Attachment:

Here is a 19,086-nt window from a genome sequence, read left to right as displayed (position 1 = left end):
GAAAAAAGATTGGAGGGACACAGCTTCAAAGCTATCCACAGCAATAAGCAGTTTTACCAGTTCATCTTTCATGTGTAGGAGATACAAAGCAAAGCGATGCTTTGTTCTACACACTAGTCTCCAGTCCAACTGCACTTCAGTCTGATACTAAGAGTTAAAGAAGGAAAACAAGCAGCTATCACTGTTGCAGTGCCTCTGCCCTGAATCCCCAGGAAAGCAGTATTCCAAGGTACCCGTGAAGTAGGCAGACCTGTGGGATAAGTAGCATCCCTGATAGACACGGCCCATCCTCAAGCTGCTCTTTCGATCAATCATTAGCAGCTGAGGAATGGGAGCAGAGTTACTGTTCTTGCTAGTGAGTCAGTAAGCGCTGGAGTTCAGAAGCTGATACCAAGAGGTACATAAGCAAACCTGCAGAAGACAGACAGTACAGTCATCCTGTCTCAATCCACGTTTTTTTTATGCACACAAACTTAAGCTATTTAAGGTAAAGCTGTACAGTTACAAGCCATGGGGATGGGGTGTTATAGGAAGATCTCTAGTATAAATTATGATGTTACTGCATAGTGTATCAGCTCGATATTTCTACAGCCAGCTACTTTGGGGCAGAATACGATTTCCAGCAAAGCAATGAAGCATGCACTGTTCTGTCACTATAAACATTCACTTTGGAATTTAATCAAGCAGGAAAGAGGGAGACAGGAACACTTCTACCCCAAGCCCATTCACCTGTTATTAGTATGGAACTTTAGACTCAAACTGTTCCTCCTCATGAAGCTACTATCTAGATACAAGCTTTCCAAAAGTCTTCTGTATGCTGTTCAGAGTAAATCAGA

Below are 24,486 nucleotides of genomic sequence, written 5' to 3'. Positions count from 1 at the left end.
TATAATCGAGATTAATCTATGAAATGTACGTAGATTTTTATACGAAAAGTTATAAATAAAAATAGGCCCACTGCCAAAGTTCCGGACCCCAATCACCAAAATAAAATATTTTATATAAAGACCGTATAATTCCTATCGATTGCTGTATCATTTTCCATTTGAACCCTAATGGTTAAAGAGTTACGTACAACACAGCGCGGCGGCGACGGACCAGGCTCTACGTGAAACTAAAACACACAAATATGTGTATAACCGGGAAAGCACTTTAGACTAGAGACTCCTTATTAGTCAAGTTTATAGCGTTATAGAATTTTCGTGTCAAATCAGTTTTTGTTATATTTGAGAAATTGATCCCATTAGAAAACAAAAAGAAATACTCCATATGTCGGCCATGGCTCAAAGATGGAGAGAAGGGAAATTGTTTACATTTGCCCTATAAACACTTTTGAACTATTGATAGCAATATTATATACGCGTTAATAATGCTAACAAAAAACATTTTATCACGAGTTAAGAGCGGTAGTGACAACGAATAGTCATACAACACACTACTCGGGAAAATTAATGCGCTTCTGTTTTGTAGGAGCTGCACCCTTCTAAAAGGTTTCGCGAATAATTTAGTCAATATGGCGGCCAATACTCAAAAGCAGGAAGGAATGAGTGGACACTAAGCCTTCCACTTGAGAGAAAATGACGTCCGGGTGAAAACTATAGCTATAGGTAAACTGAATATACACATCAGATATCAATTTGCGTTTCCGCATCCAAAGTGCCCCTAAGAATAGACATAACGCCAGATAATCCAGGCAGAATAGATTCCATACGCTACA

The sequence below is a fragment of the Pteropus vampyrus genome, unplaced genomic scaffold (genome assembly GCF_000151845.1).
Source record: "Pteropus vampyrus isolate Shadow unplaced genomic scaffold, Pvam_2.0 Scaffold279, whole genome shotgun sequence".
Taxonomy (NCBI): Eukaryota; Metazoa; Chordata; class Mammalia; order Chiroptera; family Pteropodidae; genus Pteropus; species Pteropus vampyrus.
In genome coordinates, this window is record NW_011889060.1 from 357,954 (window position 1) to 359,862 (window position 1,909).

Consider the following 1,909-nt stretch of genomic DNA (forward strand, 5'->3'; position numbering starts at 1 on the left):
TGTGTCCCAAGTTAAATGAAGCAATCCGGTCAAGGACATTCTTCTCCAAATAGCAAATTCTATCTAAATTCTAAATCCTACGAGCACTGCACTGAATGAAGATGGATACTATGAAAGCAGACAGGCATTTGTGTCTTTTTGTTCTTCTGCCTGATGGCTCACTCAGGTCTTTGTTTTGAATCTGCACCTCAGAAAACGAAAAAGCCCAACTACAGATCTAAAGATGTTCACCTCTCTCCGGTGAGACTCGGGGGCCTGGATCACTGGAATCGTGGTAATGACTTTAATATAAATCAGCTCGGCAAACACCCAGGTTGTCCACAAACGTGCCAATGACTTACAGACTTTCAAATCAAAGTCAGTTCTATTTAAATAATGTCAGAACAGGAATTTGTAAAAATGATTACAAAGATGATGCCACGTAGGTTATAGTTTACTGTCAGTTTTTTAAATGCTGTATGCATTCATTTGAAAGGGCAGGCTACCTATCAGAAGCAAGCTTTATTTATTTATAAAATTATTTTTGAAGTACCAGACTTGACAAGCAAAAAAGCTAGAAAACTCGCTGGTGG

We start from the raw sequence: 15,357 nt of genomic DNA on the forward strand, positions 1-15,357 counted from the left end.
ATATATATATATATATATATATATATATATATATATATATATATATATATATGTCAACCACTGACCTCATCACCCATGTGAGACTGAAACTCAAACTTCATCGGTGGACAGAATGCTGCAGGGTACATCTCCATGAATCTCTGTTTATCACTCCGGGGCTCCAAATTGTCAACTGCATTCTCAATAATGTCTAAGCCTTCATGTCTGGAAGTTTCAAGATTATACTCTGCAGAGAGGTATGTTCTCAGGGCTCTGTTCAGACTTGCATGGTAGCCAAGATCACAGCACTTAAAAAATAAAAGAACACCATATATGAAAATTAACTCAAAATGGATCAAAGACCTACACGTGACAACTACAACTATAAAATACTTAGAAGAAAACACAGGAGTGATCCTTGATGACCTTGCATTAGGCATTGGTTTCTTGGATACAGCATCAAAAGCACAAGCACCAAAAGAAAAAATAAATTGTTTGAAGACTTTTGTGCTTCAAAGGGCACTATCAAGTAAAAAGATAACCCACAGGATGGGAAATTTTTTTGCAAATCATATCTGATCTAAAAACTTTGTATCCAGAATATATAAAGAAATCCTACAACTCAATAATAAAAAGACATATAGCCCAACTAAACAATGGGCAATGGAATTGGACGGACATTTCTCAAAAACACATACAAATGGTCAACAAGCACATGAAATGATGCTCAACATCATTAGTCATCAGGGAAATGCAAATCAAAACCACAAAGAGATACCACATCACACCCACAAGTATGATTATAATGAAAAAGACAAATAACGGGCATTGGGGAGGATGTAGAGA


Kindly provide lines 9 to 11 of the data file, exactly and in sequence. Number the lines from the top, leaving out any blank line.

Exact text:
Consider the following 1,909-nt stretch of genomic DNA (forward strand, 5'->3'; position numbering starts at 1 on the left):
TGTGTCCCAAGTTAAATGAAGCAATCCGGTCAAGGACATTCTTCTCCAAATAGCAAATTCTATCTAAATTCTAAATCCTACGAGCACTGCACTGAATGAAGATGGATACTATGAAAGCAGACAGGCATTTGTGTCTTTTTGTTCTTCTGCCTGATGGCTCACTCAGGTCTTTGTTTTGAATCTGCACCTCAGAAAACGAAAAAGCCCAACTACAGATCTAAAGATGTTCACCTCTCTCCGGTGAGACTCGGGGGCCTGGATCACTGGAATCGTGGTAATGACTTTAATATAAATCAGCTCGGCAAACACCCAGGTTGTCCACAAACGTGCCAATGACTTACAGACTTTCAAATCAAAGTCAGTTCTATTTAAATAATGTCAGAACAGGAATTTGTAAAAATGATTACAAAGATGATGCCACGTAGGTTATAGTTTACTGTCAGTTTTTTAAATGCTGTATGCATTCATTTGAAAGGGCAGGCTACCTATCAGAAGCAAGCTTTATTTATTTATAAAATTATTTTTGAAGTACCAGACTTGACAAGCAAAAAAGCTAGAAAACTCGCTGGTGG

We start from the raw sequence: 15,357 nt of genomic DNA on the forward strand, positions 1-15,357 counted from the left end.